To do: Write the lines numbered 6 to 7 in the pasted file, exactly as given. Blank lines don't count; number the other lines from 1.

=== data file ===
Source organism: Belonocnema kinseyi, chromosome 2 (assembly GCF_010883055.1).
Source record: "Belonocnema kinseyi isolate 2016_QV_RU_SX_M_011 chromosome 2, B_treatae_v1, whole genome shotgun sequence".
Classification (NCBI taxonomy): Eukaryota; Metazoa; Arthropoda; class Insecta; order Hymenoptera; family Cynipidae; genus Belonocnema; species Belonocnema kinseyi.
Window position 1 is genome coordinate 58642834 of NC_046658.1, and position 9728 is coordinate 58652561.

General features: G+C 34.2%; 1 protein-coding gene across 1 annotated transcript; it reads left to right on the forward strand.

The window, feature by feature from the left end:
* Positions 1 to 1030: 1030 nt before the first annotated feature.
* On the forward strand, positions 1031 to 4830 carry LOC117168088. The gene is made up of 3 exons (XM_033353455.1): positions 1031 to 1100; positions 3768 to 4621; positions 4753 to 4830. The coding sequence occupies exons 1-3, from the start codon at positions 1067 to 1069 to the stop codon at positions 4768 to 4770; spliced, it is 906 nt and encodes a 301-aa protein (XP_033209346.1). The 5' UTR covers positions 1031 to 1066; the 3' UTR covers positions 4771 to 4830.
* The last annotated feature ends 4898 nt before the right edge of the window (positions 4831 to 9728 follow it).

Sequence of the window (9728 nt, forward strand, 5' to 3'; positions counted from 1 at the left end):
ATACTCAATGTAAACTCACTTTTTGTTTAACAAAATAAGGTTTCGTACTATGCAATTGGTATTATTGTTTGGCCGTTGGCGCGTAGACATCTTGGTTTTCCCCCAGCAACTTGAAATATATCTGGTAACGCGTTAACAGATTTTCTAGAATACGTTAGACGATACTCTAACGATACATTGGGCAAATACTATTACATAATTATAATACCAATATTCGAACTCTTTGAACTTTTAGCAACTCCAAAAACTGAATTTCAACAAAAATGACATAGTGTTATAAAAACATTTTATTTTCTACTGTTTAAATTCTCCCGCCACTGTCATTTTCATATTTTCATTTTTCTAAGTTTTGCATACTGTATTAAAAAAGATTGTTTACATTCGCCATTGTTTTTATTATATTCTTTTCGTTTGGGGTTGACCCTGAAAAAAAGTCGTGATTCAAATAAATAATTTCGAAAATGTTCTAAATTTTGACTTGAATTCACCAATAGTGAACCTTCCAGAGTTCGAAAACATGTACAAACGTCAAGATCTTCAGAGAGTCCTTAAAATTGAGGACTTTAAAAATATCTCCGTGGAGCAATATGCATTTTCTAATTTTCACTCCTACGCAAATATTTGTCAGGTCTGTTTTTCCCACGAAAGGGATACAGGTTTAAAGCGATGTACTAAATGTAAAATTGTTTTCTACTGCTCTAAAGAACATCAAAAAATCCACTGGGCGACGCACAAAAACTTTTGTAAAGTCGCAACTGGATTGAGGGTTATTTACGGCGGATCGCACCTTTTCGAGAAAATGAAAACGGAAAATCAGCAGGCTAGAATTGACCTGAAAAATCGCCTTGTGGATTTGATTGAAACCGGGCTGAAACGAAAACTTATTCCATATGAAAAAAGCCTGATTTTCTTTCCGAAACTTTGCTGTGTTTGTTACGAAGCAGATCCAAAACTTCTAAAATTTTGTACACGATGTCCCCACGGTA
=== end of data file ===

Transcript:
The window, feature by feature from the left end:
* Positions 1 to 1030: 1030 nt before the first annotated feature.